All test patterns were transverse to travel direction and were 40.64 cm (16 in.) in width so that wide truck tires would contact enough indentations. A number of tests for indentation depth showed that "1.27 cm (0.50 in.) was deep enough for tire drop to produce an alerting sound, provided that the opening (length in the direction of travel) was large enough for various sized tires." The openings were 10.16 cm (4 in.) long, with 20.32 cm (8 in.) between, which produced sound adequate for both cars and trucks--86 decibels in a truck cab at 65 mph.
After the first installation, engineers tried milling SNAP in existing pavement rather than installing it during paving. The milling head resulted in 17.78 cm (7 in.) openings that were 12.7 cm (5 in.) apart, which in turn resulted in a "perceptible difference" in sound level (89 decibels rather than the earlier 86). At the time of this report, "all but a few miles of initial SNAP installation projects [were] . . . 17.78 x 40.64 cm (7 x 16 in.) indentations, 1 groove per 0.305 m, milled 1.27 cm deep starting 10.16 cm outside the roadway edgeline along the shoulder." These dimensions produced enough sound and vibration to effectively alert both cars and trucks traveling at highway speeds.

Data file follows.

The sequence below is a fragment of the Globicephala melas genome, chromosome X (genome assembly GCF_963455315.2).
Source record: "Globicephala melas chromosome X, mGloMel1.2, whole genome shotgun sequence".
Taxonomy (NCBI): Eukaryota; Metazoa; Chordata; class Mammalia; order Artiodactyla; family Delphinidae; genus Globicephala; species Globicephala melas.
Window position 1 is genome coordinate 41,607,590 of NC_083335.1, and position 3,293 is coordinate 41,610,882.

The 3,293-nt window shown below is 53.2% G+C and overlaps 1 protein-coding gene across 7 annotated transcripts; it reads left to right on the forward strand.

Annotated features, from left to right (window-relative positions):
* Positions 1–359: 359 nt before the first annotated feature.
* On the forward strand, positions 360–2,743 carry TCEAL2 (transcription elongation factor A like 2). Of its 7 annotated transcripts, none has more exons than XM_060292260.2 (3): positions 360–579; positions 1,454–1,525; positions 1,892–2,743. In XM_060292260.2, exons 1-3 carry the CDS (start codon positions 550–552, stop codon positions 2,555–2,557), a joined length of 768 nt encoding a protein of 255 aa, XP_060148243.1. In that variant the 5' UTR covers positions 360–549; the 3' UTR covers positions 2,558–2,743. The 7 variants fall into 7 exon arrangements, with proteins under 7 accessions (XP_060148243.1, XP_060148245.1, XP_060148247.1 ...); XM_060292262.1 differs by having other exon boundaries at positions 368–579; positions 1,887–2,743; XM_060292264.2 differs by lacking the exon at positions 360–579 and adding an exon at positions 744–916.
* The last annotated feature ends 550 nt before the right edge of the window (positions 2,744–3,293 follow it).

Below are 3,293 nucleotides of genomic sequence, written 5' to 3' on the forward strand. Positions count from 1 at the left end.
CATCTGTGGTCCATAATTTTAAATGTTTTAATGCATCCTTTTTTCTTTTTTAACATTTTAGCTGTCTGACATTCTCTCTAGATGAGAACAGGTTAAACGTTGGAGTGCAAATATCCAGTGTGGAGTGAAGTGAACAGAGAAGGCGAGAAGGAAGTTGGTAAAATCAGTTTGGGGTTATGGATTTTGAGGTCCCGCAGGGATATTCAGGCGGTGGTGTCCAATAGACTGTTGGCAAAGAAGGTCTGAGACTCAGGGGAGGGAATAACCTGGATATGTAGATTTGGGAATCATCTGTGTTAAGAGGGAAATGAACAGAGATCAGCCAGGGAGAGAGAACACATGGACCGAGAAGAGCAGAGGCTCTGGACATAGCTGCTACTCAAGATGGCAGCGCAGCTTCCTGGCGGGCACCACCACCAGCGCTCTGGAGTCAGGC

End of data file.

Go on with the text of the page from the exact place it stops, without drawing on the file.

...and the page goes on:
Costs for SNAP are less than $0.30 per 0.305 m of asphalt shoulder, and it can be installed on both shoulders of 1.62 km (1 mile) of highway in six hours for under $5000. Installation for the entire 815 km (506 miles) Turnpike was expected to cost between $2 and $3 million.
The first installation project (1989) experienced "a dramatic reduction in DOR accidents" after 18 months, such that "a decision [was made] to install SNAP systemwide as a part of all roadway resurfacing projects." Monthly accident reports (for crashes involving fatality, injury, or vehicle damage that required towing) for the first five projects showed that "accidents decreased from an average of 0.518 per month before SNAP was installed to 0.155 after SNAP treatment." This was a 70 percent reduction in crashes.